The act, an exercise of Congress’s enumerated power to regulate interstate commerce, is intended to shield small Internet sellers from discriminatory taxes and compliance burdens. (Amazon pays sales taxes in all 45 states that have them. Amazon chief executive Jeffrey P. Bezos owns The Post.) In 1998, the ITFA passed the House by unanimous consent and the Senate 96 to 2. For revenue reasons, only four governors endorsed it. Now South Dakota is seeking the court’s permission for its extraterritorial grasping. It wants the court to overrule this congressional policy calculation: The social benefits of dynamic Internet commerce, with small companies enabled to compete with large ones, exceed the costs to traditional retailers, such as Sears, which once upon a time was a problem for then-traditional retailers.

Late in the 19th century, the Sears, Roebuck catalogue was a retailing response to what government had directly (the Homestead Act) and indirectly (government-subsidized railroads) created — vast, thinly populated swaths of rural America where farm families had few if any shopping opportunities. By 1898, the catalogue had 583 pages. In 1907, when the nation’s population was 87 million, Sears mailed out 3 million catalogues. In 1927, the nation of 119 million received 75 million Sears catalogues and other mailings, helped by another government program — rural free delivery. Some traditional downtown retailers were annoyed, not for the last time: Walmart and other “big box” stores were coming to the edge of town.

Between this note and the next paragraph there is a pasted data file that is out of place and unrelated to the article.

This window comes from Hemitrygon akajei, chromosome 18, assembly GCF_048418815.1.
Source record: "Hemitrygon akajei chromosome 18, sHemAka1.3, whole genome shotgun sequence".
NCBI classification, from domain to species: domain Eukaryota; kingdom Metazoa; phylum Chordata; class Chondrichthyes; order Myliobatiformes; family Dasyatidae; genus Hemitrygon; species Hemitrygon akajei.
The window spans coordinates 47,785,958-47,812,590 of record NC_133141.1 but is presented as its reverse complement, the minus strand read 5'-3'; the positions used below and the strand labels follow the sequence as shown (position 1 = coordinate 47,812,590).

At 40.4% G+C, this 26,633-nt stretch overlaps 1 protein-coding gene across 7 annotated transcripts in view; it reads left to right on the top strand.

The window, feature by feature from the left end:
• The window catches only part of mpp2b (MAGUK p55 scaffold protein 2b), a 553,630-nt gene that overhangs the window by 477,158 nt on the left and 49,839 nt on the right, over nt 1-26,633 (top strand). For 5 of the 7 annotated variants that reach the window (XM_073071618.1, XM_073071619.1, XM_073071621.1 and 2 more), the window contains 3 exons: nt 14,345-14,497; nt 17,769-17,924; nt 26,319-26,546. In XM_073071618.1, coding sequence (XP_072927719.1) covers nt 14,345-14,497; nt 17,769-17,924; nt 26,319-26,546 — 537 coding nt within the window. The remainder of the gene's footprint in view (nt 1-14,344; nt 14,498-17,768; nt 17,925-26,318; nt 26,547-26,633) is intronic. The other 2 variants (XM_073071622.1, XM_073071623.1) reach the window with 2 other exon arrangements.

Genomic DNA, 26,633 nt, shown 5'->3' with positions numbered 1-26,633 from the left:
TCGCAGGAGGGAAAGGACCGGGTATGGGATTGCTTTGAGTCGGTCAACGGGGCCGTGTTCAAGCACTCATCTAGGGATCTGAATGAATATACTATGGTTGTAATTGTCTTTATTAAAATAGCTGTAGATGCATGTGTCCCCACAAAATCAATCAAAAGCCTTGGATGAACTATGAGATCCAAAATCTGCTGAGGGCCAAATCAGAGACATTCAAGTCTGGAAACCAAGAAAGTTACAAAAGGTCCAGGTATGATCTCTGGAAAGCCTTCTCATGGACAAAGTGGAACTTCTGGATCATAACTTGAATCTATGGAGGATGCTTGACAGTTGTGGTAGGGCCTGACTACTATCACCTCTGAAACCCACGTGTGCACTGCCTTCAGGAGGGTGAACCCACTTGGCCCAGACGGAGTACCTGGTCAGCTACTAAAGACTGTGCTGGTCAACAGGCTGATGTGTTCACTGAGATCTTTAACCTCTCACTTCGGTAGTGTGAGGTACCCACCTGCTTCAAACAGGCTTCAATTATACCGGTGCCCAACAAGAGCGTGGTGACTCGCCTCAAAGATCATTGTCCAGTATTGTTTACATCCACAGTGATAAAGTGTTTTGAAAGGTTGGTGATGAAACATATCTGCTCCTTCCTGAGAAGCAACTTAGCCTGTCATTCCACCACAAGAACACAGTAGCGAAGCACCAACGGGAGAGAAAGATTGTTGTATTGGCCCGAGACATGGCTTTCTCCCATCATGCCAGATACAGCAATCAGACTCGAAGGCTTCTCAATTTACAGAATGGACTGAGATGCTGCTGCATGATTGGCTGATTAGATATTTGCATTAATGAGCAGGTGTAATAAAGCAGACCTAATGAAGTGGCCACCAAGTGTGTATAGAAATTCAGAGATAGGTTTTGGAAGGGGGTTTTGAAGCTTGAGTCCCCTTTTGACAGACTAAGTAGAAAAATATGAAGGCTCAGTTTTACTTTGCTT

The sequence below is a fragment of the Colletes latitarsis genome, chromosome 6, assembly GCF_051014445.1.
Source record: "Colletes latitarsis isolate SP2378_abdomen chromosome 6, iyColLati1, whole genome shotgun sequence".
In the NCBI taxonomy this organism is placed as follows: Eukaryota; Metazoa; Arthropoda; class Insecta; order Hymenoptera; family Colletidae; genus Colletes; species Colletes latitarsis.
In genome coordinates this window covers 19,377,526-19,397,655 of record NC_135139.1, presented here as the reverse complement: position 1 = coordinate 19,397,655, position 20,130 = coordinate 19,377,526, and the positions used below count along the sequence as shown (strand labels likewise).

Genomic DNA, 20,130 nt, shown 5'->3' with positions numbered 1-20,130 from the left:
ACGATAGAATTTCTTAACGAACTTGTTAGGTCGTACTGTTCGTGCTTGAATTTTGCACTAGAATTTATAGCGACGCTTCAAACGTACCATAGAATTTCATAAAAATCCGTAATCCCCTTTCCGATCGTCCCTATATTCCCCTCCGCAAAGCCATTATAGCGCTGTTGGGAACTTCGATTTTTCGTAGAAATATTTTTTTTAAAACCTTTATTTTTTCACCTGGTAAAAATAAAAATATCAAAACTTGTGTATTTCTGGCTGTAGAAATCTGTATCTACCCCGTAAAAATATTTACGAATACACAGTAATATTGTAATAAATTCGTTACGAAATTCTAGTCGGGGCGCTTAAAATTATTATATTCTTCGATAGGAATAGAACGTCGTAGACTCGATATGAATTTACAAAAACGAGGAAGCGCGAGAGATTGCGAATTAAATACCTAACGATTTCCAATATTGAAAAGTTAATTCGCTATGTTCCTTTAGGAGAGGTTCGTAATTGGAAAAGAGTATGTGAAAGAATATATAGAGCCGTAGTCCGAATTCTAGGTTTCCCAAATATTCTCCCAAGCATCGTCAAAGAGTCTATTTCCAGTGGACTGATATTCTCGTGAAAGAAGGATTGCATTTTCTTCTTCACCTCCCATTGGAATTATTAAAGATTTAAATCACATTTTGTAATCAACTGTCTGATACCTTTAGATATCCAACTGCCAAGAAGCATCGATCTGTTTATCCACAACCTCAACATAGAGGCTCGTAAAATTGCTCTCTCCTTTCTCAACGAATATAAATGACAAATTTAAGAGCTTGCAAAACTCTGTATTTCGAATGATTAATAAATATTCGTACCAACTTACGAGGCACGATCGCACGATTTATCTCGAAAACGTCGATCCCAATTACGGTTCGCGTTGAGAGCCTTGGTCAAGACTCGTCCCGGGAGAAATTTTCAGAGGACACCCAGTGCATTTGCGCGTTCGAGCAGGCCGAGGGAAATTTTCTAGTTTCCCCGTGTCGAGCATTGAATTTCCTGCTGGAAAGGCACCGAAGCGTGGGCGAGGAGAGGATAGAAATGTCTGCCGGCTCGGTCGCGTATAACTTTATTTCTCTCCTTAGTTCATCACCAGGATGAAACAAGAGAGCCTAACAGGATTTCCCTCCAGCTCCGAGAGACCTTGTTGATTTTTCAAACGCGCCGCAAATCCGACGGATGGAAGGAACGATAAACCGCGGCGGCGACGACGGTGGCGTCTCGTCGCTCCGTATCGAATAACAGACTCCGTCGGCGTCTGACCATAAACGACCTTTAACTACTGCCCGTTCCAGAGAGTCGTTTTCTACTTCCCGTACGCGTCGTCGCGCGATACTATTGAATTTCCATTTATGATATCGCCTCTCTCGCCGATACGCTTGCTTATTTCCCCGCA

South Dakota’s impertinent law reflects this fact: Governments often are reflexively reactionary when new technologies discomfort established interests with which the political class has comfortable relations of mutual support. The state’s sales-tax revenue has grown faster than the state’s economy even as Internet retailing has grown. Its brick-and-mortar retailing survived Sears, Roebuck, and then survived Walmart (often better than Sears, Roebuck has). Indeed, many brick-and-mortar retailers are now bricks-and-clicks enterprises, offering online shopping.

Traditional retailing will, like Walmart (which is now being challenged by Amazon), prosper or not depending on market forces, meaning Americans’ preferences. State governments should not try to prevent this wholesome churning from going where it will.